At present, nearly 25 per cent of all families in the country are served by social safety net programmes. The government is considering a set of proposals to widen the scope of social safety net programmes in fiscal year 2019-20. A total of Tk. 74,367 crore has been proposed in order to do so, which is 14.21 per cent of the entire proposed budget, and 2.58 per cent of the gross domestic product (GDP) for FY2019-20. The new social safety net programme offers will include:

 

 The State Honorarium for valiant freedom fighters to be increased from Tk10,000-Tk12,000;

 The number of adult allowance recipients to be increased from 4,000,000 to 4,400,000;

 The number of widows and victims of domestic violence recipients to be increased from 1,400,000 to 1,700,000;

 The number of insolvent persons with disabilities as beneficiaries to be increased from 1,000,000 to 1,545,000;

 The number of disabled student stipend beneficiaries to be increased from 90,000 to 100,000, and the stipends themselves to be increased from Tk 700 to Tk 750 for primary level students, from Tk 750 to Tk 800 for secondary level students, and from Tk 850 to Tk 900 for higher secondary students;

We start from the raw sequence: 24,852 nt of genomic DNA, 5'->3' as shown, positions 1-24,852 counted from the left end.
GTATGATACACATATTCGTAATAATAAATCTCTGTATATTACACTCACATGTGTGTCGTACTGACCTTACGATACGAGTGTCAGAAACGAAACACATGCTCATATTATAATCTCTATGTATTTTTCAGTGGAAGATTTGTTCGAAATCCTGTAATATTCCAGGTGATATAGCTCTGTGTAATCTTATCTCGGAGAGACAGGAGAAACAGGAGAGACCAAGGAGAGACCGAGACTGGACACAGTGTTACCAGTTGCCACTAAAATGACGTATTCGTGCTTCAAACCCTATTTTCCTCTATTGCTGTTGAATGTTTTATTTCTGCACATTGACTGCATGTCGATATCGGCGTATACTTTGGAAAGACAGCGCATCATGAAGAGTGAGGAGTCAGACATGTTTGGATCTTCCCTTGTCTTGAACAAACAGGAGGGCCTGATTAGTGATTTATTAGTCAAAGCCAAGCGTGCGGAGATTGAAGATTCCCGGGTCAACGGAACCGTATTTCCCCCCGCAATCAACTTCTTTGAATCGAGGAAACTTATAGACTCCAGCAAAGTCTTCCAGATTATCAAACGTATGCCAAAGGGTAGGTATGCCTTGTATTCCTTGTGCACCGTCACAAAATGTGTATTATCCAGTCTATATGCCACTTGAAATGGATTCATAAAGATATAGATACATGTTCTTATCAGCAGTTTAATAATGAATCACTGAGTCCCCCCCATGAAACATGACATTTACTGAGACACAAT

All third gender persons to be brought under social safety net, the number of beneficiaries of Third Gender Livelihood Development programmes to be increased to 6,000. Additionally, 20,000 gypsies and disadvantaged communities to be added as beneficiaries to the current list of 64,000 persons;

 

 The number of beneficiaries in the financial assistance programme for patients suffering from cancer, kidney disease, liver cirrhosis, paralysis due to stroke, and congenital heart diseases to be increased from 15,000 to 30,000;

 The number of beneficiaries in livelihood development programmes for tea-garden workers to be increased from 40,000 to 50,000;